and Decisions                 Air Warfare Divisions. They also sought to influence the funding of early
                              ASW-related research and development projects within the Office of Naval
                              Research (ONR).


Efforts to Influence Fiscal   According to Division officials, they reviewed the fiscal year 1999 platform
Year 1999 Funding             division program proposals and identified ASW programs for which funds
                              had been deferred or deleted and sought to have funding restored on those
                              programs they considered to be most important. Since the 1997 ASW
                              assessment had not yet been completed, the officials stated that they used
                              their judgment in making recommendations affecting fiscal year 1999
                              program proposals. Examples of their efforts to influence fiscal year 1999
                              funding decisions are presented below. We could not determine that the
                              Division’s efforts were the sole cause for the funding decisions, but we did
                              verify the Division’s actions and the final outcome of the funding
                              decision-making process based on documents and records of meetings and
                              decisions.

                              During development of its fiscal year 1999 program plan, the Surface
                              Warfare Division proposed delaying the initial operating capability for the
                              Lightweight Hybrid Torpedo Development Program from fiscal year 2001 to
                              2005. This would have potentially made available for other uses about
                              $82 million of the torpedo’s planned funding over the fiscal year 1999 to
                              2003 period. Because ASW Requirements Division officials believed that
                              the program represented an important and needed capability for surface
                              combatants and air platforms, they questioned the proposed reduction


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                              during a July 1997 meeting attended by surface, submarine, and air division
                              directors. Though no specific funding restoration decision was made at
                              that meeting, about $58 million was eventually restored to the program
                              plan. According to an official from the Programming Division, the restored
                              funds permitted the program’s initial operating capability to be moved back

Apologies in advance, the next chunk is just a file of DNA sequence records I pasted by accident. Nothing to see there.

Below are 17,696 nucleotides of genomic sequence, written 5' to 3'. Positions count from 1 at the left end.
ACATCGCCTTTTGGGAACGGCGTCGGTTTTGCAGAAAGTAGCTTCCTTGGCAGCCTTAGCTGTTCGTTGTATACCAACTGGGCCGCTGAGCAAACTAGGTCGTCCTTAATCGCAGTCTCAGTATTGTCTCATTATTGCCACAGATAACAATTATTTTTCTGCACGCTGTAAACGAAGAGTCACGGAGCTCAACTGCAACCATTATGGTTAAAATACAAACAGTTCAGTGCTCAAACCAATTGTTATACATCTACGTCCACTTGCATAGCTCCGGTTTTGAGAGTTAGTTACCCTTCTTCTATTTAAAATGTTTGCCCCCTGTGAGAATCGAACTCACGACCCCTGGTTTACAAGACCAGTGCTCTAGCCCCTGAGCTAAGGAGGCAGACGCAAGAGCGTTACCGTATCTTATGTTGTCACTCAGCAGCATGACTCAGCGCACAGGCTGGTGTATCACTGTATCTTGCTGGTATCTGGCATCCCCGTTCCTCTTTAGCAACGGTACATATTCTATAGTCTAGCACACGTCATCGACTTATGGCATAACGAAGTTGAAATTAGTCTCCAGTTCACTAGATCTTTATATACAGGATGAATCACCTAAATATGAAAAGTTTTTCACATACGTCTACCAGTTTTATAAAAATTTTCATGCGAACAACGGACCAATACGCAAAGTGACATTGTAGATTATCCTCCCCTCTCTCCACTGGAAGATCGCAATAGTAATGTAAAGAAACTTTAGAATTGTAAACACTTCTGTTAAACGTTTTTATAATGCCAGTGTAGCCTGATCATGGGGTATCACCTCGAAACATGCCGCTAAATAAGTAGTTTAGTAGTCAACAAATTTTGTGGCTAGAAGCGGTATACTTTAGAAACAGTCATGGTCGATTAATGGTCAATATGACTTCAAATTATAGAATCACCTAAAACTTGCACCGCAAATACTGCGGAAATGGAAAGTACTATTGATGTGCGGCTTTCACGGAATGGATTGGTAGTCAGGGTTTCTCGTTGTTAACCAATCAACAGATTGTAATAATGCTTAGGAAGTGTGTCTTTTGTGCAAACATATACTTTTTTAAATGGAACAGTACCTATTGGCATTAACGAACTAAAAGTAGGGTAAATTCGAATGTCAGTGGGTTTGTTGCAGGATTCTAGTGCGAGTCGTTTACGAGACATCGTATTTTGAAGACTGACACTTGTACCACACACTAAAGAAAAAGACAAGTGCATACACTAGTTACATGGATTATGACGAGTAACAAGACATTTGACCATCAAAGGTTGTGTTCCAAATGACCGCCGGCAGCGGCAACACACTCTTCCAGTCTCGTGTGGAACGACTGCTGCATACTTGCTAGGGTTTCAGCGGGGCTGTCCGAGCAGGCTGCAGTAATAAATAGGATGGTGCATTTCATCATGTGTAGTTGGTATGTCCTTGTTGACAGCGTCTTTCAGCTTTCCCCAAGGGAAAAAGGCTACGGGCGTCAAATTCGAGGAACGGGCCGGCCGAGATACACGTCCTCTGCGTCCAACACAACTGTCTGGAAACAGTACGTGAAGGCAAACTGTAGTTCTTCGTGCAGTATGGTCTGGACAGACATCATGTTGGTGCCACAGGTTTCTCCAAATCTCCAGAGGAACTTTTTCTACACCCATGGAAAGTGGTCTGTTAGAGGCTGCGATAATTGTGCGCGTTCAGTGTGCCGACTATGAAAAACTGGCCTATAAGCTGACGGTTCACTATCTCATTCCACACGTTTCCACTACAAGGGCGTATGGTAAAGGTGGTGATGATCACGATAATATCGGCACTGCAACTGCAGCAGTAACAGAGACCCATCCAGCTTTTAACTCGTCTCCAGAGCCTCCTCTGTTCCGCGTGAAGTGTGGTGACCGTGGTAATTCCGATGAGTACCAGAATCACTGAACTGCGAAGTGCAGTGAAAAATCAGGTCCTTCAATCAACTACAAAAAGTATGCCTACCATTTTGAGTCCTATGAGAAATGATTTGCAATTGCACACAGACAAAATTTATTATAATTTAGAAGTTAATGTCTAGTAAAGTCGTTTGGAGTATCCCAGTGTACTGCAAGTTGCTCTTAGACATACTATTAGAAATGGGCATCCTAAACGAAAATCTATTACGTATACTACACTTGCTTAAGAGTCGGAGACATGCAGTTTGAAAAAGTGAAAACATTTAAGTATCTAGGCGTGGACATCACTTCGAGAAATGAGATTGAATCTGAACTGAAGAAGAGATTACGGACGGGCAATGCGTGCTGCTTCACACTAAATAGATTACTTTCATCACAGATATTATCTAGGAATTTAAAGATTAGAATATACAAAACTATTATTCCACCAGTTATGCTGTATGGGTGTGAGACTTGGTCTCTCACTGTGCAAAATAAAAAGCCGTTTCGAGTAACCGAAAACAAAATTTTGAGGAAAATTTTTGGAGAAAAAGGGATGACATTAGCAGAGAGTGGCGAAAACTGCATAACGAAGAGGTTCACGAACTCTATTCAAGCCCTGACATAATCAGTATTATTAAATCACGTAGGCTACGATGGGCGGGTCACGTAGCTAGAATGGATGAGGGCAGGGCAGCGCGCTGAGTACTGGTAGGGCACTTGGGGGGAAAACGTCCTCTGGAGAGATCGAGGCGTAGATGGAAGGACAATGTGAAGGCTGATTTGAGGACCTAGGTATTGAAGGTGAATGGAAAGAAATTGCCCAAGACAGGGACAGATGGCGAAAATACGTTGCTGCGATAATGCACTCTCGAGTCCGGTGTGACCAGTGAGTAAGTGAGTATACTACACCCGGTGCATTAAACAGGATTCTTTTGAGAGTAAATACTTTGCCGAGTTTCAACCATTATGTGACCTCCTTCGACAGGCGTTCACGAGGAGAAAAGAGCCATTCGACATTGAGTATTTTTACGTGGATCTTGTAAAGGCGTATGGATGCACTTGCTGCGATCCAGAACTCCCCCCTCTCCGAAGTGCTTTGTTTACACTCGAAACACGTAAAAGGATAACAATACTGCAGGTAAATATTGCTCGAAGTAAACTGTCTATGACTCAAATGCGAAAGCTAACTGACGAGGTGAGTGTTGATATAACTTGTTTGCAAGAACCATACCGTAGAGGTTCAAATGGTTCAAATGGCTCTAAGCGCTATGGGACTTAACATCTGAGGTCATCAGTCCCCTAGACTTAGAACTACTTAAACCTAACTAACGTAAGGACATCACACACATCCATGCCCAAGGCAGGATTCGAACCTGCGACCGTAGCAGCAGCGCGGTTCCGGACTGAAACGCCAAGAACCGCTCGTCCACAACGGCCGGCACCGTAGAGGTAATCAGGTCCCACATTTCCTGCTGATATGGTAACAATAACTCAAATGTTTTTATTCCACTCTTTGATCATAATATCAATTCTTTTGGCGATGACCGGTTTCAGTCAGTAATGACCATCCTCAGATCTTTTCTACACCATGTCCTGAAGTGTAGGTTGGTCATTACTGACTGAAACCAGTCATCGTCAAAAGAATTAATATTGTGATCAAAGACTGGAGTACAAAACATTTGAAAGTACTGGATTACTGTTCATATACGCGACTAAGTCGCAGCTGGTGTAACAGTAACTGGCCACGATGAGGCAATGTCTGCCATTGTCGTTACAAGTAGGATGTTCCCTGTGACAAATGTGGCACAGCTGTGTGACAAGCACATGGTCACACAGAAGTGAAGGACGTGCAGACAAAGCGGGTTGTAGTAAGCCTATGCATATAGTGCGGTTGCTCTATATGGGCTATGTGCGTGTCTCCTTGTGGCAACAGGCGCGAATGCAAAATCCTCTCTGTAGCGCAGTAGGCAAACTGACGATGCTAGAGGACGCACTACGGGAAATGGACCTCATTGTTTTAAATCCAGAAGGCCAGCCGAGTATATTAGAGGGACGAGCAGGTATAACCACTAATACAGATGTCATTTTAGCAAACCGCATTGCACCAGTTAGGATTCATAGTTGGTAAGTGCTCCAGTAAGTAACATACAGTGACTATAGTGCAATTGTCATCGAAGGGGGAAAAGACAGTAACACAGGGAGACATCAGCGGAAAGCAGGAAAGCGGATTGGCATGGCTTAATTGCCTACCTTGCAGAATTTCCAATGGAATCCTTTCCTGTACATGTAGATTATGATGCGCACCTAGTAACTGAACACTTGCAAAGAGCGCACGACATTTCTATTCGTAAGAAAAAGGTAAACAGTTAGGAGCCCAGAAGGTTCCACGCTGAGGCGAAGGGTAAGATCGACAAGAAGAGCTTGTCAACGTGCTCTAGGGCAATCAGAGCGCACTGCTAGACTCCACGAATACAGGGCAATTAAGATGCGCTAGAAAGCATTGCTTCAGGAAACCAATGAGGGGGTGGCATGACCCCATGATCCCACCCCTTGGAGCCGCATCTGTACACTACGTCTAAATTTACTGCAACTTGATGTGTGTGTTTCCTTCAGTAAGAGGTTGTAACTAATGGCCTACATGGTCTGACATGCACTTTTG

up to fiscal year 2003.

                              The ASW Requirements Division also sought to influence ONR funding of
                              ASW research projects. For example, due to funding constraints, ONR staff
                              tentatively decided to not conduct sea trials of an automated radar
                              periscope detection and discrimination technology they had successfully
                              tested on land. Because this technology held promise for detecting
                              diesel-electric submarines in littoral waters, the ASW Requirements
                              Division Director, in an April 1, 1998, memorandum, requested the Chief of
                              Naval Research to support continued program testing in fiscal year 1998.
                              On May 22, 1998, the Chief of Naval Research committed to providing the
                              necessary funding to perform the sea trials during July 1998 and
                              demonstrating the system aboard a research maritime patrol aircraft in
                              fiscal year 1999.


Efforts to Influence Fiscal   The 1997 assessment indicated potential shortfalls in ASW programs
Year 2000 Funding             related to (1) surveillance and cueing; (2) tactical sensors and systems
                              needed to improve detection of submarines, including high search rate
                              airborne platforms; and (3) torpedo upgrades. Using these as a baseline
                              reference, ASW Requirements Division officials sought to influence the
                              resource sponsors during the fiscal year 2000 budget development process
                              as shown in the following examples. As noted earlier, we could not
                              determine that the ASW Requirements Division’s efforts were the sole
                              cause for the funding decision, but we did verify the Division’s actions and
                              the final outcome of the decision process.

                              The Submarine Warfare Division, during development of its fiscal year 2000
                              program proposal, decided to terminate the Compact Low Frequency